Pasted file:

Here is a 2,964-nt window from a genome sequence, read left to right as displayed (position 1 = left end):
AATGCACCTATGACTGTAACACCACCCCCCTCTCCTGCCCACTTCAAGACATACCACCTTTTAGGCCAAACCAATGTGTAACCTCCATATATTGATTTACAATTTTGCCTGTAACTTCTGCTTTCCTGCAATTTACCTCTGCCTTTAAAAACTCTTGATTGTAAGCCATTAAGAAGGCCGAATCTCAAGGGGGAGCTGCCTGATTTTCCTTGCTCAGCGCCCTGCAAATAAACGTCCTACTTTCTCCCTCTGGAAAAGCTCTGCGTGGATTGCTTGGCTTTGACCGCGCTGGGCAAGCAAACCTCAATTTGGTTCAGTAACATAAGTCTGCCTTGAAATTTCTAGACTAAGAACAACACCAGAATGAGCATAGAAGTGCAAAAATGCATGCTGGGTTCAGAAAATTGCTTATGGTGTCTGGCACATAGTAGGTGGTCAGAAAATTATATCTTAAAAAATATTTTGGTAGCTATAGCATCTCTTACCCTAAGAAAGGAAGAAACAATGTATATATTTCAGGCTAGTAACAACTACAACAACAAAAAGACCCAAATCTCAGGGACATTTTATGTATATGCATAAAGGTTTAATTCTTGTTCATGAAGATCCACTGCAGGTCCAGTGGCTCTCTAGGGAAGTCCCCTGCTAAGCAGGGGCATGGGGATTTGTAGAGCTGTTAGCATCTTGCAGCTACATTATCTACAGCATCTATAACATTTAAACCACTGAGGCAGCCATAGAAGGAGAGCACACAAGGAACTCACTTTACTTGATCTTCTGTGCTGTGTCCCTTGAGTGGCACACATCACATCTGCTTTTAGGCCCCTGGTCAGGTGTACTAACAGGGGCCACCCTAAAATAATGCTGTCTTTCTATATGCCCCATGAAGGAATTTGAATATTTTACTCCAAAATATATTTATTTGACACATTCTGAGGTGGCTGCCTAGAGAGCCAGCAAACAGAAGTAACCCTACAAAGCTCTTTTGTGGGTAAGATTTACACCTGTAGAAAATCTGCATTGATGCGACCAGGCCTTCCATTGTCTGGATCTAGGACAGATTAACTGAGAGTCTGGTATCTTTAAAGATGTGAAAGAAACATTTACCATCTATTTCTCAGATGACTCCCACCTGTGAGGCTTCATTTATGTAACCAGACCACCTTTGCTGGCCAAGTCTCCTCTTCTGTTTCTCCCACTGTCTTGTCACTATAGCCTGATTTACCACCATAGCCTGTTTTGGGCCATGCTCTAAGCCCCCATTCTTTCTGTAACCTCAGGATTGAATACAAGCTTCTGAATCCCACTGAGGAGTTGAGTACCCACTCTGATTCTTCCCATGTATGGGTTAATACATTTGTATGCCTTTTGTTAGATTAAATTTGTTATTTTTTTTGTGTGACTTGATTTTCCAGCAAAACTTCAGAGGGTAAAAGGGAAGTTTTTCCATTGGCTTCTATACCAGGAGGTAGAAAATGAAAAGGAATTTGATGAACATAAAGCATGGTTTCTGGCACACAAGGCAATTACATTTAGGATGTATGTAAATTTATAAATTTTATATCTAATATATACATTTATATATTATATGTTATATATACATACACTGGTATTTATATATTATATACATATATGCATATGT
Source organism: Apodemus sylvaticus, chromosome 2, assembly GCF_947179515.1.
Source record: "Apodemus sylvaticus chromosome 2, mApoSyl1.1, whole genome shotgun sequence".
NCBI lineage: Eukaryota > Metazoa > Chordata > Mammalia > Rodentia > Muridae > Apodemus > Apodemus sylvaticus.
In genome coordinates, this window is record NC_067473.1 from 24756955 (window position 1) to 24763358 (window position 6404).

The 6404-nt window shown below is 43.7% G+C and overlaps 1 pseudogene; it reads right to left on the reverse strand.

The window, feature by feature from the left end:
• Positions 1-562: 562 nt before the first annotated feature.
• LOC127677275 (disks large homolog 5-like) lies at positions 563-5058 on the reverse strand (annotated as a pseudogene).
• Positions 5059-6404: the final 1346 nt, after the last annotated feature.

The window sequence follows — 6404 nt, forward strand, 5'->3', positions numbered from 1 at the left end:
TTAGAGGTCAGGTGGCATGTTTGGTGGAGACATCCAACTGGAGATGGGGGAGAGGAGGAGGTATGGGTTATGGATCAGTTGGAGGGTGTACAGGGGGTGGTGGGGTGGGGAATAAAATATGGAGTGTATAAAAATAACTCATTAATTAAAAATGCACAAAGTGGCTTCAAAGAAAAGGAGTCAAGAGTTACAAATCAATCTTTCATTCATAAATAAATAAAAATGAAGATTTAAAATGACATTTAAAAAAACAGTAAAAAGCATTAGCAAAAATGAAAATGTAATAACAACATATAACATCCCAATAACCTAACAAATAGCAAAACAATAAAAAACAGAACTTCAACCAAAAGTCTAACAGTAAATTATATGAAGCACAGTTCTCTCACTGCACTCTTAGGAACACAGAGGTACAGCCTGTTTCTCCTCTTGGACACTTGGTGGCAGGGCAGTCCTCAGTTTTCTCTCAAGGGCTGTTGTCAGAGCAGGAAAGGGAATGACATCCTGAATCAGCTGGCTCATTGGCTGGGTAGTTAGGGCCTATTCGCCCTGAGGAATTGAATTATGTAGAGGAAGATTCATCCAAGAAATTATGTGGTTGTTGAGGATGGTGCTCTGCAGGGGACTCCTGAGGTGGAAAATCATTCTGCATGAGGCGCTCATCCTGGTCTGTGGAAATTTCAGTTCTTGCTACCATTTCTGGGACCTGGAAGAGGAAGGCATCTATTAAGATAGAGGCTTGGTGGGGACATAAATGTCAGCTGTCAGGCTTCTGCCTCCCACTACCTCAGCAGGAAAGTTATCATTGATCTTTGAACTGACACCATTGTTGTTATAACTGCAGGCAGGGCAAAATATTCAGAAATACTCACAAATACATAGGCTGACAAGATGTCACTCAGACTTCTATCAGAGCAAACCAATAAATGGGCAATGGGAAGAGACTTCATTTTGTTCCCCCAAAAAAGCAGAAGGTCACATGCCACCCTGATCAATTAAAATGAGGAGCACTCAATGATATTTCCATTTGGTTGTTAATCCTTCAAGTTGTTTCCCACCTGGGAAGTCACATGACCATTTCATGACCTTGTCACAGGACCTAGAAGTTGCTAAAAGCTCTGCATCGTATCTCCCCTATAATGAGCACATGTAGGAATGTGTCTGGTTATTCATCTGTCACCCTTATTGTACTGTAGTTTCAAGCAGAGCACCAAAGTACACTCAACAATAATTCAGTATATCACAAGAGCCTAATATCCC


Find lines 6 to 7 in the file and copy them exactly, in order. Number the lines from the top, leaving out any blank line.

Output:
In genome coordinates, this window is record NC_067473.1 from 24756955 (window position 1) to 24763358 (window position 6404).

The 6404-nt window shown below is 43.7% G+C and overlaps 1 pseudogene; it reads right to left on the reverse strand.